I thought this stage would never end, but after 20 years large areas of my technique finally settled. Most of the time I could rely on my tone, pitch, and rhythm; and occasionally I even felt like I was making music. This struggle was preferable to my hours of work on taxes each year, and until we switched from sole proprietorships to an "S corporation" I didn't see how cello-playing was helping me with this most tedious of chores.

Questions littered my desk like wrong notes at a junior high band concert, so I assembled my list and began working through it. I read about inventory and saw that I had no idea how to complete the "Cost of Goods Sold" section of Form 1120S, although in past years I'd filled in the identical information for our sole proprietorships.

My current problem was how to account for the transfer of property from an individual to a corporation. I was fighting that familiar sense of failing to decipher a foreign language when I realized, This isn't so hard. I expect to feel stymied and I know what to do about it.

I called the IRS and spent more time than ever on hold or just explaining my questions. This was only the beginning, because our S corporation required so many new forms and procedures. During the next few weeks I endured all the usual annoyances of dealing with the government, but either I'd adjusted to these rigors or had become more adept at articulating my confusion.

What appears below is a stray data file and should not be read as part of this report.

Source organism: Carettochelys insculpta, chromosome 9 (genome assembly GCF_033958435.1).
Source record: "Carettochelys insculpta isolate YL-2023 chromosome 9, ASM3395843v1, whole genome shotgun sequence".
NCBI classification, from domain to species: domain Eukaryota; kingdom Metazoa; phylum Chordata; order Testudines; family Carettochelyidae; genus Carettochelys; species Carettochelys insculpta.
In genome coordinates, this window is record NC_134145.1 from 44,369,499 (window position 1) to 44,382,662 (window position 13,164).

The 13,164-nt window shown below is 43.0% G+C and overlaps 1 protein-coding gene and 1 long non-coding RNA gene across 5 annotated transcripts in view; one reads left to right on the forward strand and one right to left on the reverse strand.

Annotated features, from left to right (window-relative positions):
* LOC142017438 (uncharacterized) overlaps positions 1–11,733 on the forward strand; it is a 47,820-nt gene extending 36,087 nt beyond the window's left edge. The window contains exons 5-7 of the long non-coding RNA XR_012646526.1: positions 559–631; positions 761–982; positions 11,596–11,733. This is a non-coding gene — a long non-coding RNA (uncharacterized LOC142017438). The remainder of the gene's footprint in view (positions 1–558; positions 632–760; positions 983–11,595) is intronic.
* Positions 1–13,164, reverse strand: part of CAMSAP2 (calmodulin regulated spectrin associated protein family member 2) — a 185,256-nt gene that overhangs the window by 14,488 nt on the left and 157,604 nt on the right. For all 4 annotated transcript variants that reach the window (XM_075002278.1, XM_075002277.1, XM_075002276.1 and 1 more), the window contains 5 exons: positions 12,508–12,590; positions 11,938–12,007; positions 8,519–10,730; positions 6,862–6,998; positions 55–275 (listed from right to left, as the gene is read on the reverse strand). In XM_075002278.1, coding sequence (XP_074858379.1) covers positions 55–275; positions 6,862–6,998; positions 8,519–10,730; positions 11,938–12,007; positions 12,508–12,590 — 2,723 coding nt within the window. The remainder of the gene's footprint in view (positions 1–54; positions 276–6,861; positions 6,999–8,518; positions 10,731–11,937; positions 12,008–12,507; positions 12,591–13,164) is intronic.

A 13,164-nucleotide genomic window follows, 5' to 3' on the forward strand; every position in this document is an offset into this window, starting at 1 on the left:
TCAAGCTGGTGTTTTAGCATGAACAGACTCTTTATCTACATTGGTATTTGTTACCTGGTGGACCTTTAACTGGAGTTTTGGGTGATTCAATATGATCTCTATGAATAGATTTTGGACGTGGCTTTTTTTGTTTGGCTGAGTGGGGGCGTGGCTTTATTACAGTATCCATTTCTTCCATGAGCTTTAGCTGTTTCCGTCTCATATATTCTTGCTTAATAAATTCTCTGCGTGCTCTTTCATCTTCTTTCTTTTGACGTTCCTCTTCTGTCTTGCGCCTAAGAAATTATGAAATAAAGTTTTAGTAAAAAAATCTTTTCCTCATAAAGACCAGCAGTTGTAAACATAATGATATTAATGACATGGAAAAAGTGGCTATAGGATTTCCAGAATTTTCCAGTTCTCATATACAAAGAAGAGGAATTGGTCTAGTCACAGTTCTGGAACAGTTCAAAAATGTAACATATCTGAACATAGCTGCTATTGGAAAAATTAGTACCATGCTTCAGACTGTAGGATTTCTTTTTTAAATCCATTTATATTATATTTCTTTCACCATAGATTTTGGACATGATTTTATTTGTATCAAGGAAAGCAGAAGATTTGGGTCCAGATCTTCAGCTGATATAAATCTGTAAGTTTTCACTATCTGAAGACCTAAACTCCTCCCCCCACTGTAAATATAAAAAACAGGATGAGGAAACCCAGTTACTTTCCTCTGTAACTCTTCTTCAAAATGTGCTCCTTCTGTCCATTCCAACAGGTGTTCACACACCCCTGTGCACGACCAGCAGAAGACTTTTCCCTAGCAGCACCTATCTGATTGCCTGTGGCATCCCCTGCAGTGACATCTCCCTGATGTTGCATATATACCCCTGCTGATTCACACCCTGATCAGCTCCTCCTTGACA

The right agents, when I reached them, were helpful and polite. Better yet, I could count on their answers. By the end of this process I'd completed all the necessary forms and when I signed our returns, I felt a sense of power and control.

It was like the first time I played a musical phrase exactly as I wanted it. The satisfaction of that moment counterbalanced all the years of work and frustration that had led up to it.

The most important thing I've learned from playing cello is how to use my mind. Focus is required because you need precision. If musicians play out of tune or fail to mesh their rhythms, nobody wants to listen.

Yet a preoccupation with accuracy leads in the wrong direction. If I guess at the center of the target, my aim is better, so I've learned to loosen my reflexes and let instinct complete the job.

We can't fill out our tax returns by intuition, but our subconscious is always at work. It's like practicing. While tussling with pitch, rhythm, tone quality, and a multitude of other tasks, your mind can still be free. Then answers pop out in front of you, so real and workable that you can almost see them with your eyes. In just such a flash during my early work on our S corporation returns I realized that it was easier to spend hours on the phone than to paralyze my brain in the muddy prose of an alien culture.

If I can slog through hundreds of etudes, some of which are as stultifying as any IRS publication, maybe you too can tolerate the long push through your taxes. Finding the will and patience to complete any government form has built my confidence as much as the toughest performance. And since I no longer pay an accountant, the jingle of cash in my pocket is the sweetest tune of all.

Rebecca Hein is the former principal cellist of the Wyoming Symphony Orchestra. She is the author of A Case of Brilliance, and editor of Don't Remember This, a bimonthly journal on teaching and creativity. Write her via her Website .

Copyright 2016 Joe Shea The American Reporter. All Rights Reserved.

Site Meter